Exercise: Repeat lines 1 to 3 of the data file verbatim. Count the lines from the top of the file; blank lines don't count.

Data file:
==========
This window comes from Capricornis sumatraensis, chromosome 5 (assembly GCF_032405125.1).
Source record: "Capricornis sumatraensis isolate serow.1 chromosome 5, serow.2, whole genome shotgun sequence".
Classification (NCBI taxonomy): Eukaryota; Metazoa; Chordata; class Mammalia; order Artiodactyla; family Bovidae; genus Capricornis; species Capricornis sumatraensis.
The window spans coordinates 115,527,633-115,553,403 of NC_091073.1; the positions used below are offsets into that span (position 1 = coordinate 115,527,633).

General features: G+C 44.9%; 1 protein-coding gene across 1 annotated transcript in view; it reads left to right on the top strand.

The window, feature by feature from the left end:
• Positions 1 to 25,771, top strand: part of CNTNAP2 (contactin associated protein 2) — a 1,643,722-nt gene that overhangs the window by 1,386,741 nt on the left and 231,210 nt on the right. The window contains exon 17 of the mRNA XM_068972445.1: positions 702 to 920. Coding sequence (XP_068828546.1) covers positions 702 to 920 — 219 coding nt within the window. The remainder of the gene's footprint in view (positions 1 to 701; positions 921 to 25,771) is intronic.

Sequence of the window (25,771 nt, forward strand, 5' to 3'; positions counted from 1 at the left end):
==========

This window comes from Capricornis sumatraensis, chromosome 5 (assembly GCF_032405125.1).
Source record: "Capricornis sumatraensis isolate serow.1 chromosome 5, serow.2, whole genome shotgun sequence".
Classification (NCBI taxonomy): Eukaryota; Metazoa; Chordata; class Mammalia; order Artiodactyla; family Bovidae; genus Capricornis; species Capricornis sumatraensis.